Does any society benefit from rigid definitions of manhood and womanhood? Of personhood? At a time when constricting, harmful definitions of gender are loosening, dissolving and broadening to more accurately reflect the spectrum of human behavior and identity, I agree with columnist Kathleen Parker that Sen. Josh Hawley’s version of masculinity seems draconian and sorely outmoded.
Of course, courage, assertiveness, independence and protectiveness can be virtuously applied, but are they the exclusive bailiwick of men? And do these qualities preclude other more "feminine" skills and sensitivities? Each person is uniquely qualified to define him or their or herself — to live a life of accomplishment, of joy and of character if given a chance.
While Hawley’s ideas (including his approval of the racists and sexists who ransacked the U.S. Capitol in the name of Christianity) are clearly misguided at best, I question Parker’s notions of tradition vs. reality. Women have long ago proven what they can do and do well. With very few exceptions, they are the same as what men can do. The idea of men’s work and women’s work smacks of exclusion and ignorance and contain an understated violence.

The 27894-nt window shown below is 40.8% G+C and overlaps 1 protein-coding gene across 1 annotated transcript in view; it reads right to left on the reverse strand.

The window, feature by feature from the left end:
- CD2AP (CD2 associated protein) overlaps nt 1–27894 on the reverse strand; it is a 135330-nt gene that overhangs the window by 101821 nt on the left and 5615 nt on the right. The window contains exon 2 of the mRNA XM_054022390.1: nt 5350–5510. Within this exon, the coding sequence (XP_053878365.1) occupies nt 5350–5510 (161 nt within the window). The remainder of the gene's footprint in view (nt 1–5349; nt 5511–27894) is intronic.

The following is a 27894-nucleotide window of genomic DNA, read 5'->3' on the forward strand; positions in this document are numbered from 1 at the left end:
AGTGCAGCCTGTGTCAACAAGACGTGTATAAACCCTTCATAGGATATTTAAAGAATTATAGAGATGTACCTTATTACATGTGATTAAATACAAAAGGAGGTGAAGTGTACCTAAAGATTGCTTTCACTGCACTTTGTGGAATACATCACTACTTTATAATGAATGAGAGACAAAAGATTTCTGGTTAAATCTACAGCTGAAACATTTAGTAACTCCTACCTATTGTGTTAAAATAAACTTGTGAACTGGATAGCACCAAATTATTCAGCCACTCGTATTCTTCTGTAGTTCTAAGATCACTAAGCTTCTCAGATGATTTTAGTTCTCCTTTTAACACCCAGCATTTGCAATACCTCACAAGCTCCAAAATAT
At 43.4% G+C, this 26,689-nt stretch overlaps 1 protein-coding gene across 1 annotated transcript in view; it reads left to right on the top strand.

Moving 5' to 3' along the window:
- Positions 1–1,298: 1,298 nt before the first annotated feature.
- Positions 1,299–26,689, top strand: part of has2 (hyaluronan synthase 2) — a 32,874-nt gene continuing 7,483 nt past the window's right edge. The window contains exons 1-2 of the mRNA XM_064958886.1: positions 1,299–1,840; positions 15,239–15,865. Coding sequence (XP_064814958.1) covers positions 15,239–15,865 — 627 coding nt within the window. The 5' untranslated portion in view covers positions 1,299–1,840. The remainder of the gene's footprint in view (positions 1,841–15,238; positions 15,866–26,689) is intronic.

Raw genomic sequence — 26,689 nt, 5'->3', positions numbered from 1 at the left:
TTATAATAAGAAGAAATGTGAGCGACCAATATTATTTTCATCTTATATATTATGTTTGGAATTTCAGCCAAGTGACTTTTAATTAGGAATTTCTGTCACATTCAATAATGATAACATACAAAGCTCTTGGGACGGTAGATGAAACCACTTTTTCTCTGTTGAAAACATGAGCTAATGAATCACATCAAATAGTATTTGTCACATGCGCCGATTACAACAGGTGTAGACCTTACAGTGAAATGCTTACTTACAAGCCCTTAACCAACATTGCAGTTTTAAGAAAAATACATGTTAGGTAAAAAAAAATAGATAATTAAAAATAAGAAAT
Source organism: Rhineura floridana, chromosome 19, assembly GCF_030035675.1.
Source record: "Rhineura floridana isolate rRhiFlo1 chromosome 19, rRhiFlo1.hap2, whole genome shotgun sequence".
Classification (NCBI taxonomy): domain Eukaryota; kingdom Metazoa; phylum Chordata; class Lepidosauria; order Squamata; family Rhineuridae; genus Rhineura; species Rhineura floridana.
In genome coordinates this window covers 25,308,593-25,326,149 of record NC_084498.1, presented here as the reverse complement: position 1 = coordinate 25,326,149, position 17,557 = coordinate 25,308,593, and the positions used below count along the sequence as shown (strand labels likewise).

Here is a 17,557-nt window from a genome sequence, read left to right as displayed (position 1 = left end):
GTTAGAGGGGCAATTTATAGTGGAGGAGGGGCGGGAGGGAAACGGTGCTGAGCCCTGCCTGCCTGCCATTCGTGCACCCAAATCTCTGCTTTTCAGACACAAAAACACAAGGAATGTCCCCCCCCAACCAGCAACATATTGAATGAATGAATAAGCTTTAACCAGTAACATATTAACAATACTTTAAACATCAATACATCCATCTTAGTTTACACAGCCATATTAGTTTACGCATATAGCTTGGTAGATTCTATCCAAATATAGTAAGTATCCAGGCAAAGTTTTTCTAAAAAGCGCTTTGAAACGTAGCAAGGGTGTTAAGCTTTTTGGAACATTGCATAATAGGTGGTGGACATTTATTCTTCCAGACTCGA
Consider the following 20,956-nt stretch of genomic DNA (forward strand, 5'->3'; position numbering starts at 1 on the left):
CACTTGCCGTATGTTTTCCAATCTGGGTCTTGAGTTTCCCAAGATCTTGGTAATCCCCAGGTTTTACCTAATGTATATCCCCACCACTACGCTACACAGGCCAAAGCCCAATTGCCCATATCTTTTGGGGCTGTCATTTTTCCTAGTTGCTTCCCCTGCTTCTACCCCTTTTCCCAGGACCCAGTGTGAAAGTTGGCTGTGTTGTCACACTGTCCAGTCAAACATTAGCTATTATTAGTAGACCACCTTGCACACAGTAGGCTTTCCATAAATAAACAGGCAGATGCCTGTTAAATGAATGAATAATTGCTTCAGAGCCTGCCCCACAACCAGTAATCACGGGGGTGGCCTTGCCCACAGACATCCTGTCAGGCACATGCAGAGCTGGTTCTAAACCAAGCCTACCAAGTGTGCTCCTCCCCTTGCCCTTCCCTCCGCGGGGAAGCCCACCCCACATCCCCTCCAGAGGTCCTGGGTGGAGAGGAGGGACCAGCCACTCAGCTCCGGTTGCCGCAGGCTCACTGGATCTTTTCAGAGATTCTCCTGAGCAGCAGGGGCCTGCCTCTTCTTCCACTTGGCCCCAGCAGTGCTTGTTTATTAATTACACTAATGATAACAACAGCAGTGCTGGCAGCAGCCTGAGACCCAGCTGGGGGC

I think it’s time to look to the future of humanity as it strives to be its fullest self. Ditch the roles of the past that have proven to be limiting and harmful. All are created equal. Life, liberty and the pursuit of happiness — for all. And all are at liberty, within the law, to define themselves and pursue their own brand of happiness.